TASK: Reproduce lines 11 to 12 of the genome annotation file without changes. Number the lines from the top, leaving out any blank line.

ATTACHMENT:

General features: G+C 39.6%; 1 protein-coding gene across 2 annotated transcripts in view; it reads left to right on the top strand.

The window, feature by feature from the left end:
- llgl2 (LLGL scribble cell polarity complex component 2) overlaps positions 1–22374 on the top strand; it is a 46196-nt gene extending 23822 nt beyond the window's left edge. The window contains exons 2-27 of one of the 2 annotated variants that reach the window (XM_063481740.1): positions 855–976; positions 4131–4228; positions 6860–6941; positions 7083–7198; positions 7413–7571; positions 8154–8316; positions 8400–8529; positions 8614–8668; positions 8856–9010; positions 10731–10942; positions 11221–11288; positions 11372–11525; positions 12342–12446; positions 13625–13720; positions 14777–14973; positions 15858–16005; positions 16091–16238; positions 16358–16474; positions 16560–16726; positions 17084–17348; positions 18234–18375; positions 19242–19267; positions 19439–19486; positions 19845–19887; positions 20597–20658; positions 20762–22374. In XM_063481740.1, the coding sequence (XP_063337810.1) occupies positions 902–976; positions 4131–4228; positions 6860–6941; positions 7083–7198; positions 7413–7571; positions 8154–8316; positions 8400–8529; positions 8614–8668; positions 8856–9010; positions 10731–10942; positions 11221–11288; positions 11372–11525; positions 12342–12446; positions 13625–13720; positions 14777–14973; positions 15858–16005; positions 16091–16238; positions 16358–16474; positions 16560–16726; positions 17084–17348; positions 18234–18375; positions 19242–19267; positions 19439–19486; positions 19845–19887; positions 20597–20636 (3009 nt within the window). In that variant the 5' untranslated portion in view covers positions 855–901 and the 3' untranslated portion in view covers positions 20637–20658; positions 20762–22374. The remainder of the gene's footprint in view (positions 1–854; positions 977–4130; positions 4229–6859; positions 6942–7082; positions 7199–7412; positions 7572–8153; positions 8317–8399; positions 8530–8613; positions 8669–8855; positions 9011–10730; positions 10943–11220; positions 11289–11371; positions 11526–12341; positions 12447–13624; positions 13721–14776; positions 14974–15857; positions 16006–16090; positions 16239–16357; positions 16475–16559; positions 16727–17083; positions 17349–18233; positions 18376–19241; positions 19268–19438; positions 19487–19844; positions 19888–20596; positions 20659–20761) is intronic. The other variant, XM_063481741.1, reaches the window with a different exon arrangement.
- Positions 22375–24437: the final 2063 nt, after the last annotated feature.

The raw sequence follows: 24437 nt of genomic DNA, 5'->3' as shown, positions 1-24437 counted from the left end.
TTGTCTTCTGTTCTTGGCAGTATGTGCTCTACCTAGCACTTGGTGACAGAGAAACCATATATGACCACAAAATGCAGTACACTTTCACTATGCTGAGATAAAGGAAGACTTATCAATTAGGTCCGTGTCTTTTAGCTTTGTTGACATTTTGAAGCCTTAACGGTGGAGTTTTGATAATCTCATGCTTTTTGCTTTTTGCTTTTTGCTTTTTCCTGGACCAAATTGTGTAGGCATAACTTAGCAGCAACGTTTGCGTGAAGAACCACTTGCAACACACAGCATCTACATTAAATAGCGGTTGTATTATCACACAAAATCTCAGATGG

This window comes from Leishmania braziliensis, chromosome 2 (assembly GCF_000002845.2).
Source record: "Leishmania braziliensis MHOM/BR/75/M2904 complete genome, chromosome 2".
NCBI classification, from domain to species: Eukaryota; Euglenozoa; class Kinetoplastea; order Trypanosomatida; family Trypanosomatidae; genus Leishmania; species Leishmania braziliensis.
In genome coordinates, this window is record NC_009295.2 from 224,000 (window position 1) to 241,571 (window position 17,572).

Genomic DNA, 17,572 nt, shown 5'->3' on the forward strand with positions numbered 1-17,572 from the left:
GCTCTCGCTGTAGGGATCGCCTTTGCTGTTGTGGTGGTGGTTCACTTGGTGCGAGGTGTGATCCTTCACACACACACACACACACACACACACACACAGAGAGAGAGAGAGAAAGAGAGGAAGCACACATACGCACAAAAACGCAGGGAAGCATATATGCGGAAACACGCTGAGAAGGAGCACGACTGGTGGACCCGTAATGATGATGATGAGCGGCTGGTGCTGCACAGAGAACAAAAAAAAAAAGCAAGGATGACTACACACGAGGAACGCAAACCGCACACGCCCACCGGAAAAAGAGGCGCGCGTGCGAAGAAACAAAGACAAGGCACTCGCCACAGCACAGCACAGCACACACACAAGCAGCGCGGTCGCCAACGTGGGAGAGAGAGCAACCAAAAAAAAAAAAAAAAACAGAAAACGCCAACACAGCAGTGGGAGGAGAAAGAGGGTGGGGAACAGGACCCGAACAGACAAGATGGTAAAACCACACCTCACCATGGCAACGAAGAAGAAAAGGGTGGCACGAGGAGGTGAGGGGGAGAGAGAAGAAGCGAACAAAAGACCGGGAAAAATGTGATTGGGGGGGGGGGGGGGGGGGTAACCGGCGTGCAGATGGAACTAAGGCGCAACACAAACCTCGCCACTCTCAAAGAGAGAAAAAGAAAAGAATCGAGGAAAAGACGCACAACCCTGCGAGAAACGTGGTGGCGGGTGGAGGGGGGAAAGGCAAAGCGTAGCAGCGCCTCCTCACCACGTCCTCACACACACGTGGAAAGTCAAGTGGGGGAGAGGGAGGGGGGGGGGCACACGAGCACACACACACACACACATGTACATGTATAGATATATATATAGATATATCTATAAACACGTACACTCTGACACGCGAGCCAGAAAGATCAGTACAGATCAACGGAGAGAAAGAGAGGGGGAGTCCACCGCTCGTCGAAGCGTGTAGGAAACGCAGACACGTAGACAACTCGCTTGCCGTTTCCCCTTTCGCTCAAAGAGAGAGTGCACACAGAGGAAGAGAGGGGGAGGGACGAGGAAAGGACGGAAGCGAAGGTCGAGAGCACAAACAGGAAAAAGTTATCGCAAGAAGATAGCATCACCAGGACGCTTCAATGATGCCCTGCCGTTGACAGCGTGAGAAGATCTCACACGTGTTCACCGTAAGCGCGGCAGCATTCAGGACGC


Genomic DNA, 17,572 nt, shown 5'->3' on the forward strand with positions numbered 1-17,572 from the left:
GCTCTCGCTGTAGGGATCGCCTTTGCTGTTGTGGTGGTGGTTCACTTGGTGCGAGGTGTGATCCTTCACACACACACACACACACACACACACACACAGAGAGAGAGAGAGAAAGAGAGGAAGCACACATACGCACAAAAACGCAGGGAAGCATATATGCGGAAACACGCTGAGAAGGAGCACGACTGGTGGACCCGTAATGATGATGATGAGCGGCTGGTGCTGCACAGAGAACAAAAAAAAAAAGCAAGGATGACTACACACGAGGAACGCAAACCGCACACGCCCACCGGAAAAAGAGGCGCGCGTGCGAAGAAACAAAGACAAGGCACTCGCCACAGCACAGCACAGCACACACACAAGCAGCGCGGTCGCCAACGTGGGAGAGAGAGCAACCAAAAAAAAAAAAAAAAACAGAAAACGCCAACACAGCAGTGGGAGGAGAAAGAGGGTGGGGAACAGGACCCGAACAGACAAGATGGTAAAACCACACCTCACCATGGCAACGAAGAAGAAAAGGGTGGCACGAGGAGGTGAGGGGGAGAGAGAAGAAGCGAACAAAAGACCGGGAAAAATGTGATTGGGGGGGGGGGGGGGGGGGTAACCGGCGTGCAGATGGAACTAAGGCGCAACACAAACCTCGCCACTCTCAAAGAGAGAAAAAGAAAAGAATCGAGGAAAAGACGCACAACCCTGCGAGAAACGTGGTGGCGGGTGGAGGGGGGAAAGGCAAAGCGTAGCAGCGCCTCCTCACCACGTCCTCACACACACGTGGAAAGTCAAGTGGGGGAGAGGGAGGGGGGGGGGCACACGAGCACACACACACACACACATGTACATGTATAGATATATATATAGATATATCTATAAACACGTACACTCTGACACGCGAGCCAGAAAGATCAGTACAGATCAACGGAGAGAAAGAGAGGGGGAGTCCACCGCTCGTCGAAGCGTGTAGGAAACGCAGACACGTAGACAACTCGCTTGCCGTTTCCCCTTTCGCTCAAAGAGAGAGTGCACACAGAGGAAGAGAGGGGGAGGGACGAGGAAAGGACGGAAGCGAAGGTCGAGAGCACAAACAGGAAAAAGTTATCGCAAGAAGATAGCATCACCAGGACGCTTCAATGATGCCCTGCCGTTGACAGCGTGAGAAGATCTCACACGTGTTCACCGTAAGCGCGGCAGCATTCAGGACGC